Addiction can alter or even destroy relationships, so it’s no surprise that it can sometimes be a factor in a couples’ divorce as well. It can cause trust issues, financial problems, and concerns about raising children. Dependency can take the person with whom you fell in love and completely transform them into your worst nightmare. It can aggravate other issues a couple might be having, and can be just as detrimental to a divorce as an extramarital affair. When confronting substance abuse and divorce, the choice to leave an addict can be even more difficult and scary than a divorce where substance issues are not present.
Here are a few things you should understand if you’re facing a divorce that involves substance abuse:
It’s important to remember that someone who is dealing with addiction may not have an accurate sense of reality. He or she may not realize just how much damage their dependency is causing. They often try to justify their behaviour or claim that the sober spouse is lying. They may even blame you for their problem. Be prepared for such an eventuality from the outset.
Inform Your Lawyer:
It can be scary to live in a home with someone who has an addiction. Your first inclination may be to move yourself and your children out or act in other ways that initiate the separation process, but before you do anything (unless physical harm has been threatened or committed), consult with your lawyer first. Anything you do or say may be thoroughly examined in court later on, and you need to protect yourself. Also, your lawyer can’t help you if he or she isn’t fully informed, so be completely honest during your consultation and throughout.
What About the Children?:
Substance abuse is an even more significant issue in divorce cases that involve children. If you’re concerned that your spouse may be abusing drugs or alcohol, you can request supervised visitations. Keep in mind, though, you’ll have to prove your spouse’s dependency in order for this to be awarded. This may involve pictures, videos, evidence of arrests or hospitalizations, and testimonials. A so-called “functioning alcoholic” may be difficult to prove if he or she is still keeping a job and providing for the family.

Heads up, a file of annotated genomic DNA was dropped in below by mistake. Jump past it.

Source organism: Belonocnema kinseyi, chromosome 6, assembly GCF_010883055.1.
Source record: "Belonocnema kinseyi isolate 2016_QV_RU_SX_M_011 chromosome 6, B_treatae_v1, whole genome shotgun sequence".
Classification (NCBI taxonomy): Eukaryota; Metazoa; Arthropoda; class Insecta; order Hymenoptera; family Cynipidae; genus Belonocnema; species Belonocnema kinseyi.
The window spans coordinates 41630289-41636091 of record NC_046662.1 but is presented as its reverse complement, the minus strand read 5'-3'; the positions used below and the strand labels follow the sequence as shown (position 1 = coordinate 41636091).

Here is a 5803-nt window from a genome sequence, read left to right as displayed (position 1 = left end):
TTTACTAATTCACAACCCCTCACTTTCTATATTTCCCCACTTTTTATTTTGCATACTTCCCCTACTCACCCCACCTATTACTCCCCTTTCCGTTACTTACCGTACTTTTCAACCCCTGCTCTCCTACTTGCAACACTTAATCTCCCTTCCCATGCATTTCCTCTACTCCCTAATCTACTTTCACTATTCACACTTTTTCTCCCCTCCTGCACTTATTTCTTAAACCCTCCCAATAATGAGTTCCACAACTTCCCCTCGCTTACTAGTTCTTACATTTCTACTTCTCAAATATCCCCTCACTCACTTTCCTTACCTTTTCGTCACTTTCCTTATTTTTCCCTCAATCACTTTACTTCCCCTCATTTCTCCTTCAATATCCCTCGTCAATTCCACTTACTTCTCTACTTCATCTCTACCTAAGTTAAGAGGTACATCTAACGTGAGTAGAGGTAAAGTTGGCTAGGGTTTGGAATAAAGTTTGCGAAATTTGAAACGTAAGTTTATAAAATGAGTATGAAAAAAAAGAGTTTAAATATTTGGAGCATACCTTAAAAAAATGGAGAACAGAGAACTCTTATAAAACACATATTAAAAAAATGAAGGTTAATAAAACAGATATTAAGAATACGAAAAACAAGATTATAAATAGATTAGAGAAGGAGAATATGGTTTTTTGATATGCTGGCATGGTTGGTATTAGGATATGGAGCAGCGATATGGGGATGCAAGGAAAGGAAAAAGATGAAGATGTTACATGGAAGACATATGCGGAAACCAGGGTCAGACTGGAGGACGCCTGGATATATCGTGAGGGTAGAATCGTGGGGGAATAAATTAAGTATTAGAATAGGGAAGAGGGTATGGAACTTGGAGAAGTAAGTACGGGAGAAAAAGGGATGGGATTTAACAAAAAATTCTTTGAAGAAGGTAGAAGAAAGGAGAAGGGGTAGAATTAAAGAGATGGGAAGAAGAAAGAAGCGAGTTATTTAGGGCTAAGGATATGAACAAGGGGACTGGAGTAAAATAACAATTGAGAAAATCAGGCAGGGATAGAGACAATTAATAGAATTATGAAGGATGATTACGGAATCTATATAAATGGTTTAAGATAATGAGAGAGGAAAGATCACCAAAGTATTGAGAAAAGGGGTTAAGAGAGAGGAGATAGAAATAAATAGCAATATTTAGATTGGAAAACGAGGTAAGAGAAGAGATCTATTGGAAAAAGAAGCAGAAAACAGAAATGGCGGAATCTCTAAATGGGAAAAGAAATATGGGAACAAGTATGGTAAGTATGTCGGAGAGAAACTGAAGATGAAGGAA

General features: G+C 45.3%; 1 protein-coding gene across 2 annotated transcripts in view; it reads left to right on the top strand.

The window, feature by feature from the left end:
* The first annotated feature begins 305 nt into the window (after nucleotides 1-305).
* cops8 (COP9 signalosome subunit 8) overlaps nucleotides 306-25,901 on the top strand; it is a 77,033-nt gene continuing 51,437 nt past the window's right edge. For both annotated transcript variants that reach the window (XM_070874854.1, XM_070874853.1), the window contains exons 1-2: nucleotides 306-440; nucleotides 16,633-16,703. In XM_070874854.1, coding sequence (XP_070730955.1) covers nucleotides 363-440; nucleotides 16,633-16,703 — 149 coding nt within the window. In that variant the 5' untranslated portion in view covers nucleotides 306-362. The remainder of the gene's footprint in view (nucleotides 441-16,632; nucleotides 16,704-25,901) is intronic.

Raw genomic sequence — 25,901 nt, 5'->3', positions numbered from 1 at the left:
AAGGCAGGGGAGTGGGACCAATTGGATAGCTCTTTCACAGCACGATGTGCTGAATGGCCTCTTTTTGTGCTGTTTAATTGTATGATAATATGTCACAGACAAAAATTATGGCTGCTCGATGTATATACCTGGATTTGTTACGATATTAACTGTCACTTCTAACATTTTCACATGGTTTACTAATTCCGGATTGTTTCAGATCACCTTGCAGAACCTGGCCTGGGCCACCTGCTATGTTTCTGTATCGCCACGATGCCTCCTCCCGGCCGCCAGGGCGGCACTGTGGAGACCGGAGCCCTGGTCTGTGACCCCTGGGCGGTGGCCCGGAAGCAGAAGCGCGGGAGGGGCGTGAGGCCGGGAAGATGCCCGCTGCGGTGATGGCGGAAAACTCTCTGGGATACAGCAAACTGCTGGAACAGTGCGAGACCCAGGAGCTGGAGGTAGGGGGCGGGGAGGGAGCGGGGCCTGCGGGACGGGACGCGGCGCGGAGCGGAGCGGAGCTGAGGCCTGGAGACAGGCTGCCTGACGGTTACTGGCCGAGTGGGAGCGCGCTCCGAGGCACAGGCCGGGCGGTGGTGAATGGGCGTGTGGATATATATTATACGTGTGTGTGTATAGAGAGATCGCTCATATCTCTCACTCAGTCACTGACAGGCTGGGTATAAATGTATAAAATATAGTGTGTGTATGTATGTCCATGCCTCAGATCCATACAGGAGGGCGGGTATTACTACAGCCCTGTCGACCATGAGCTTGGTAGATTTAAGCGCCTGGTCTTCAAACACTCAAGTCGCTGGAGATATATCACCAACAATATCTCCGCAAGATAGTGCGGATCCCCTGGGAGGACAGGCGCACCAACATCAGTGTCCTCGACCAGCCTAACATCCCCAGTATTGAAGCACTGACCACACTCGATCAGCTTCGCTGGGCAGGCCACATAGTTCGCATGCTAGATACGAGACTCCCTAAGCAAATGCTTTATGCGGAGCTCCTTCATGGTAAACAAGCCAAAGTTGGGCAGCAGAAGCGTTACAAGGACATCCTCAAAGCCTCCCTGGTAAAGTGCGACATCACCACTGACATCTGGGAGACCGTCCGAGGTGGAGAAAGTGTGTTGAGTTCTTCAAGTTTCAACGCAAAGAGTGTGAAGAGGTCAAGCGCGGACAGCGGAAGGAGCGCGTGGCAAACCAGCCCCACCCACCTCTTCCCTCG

Overall, substance abuse can be a big factor in a divorce case. Being the sober spouse may give you the upper hand in a settlement, but it’s important to remember that substance abuse is a serious issue. Presenting evidence in court of substance abuse is a process that must be treated carefully and honestly since it can damage your spouse’s reputation and even their career. This is important to consider if any support payments are being sought in the divorce. In some cases, it may also even lead to criminal charges. As a result, it’s best to consult with your lawyer and make sure you know all the facts before diving in.
If you or someone you care about is facing a drug or alcohol problem, please visit the Ontario Governments’ Drug and Alcohol Helpline.
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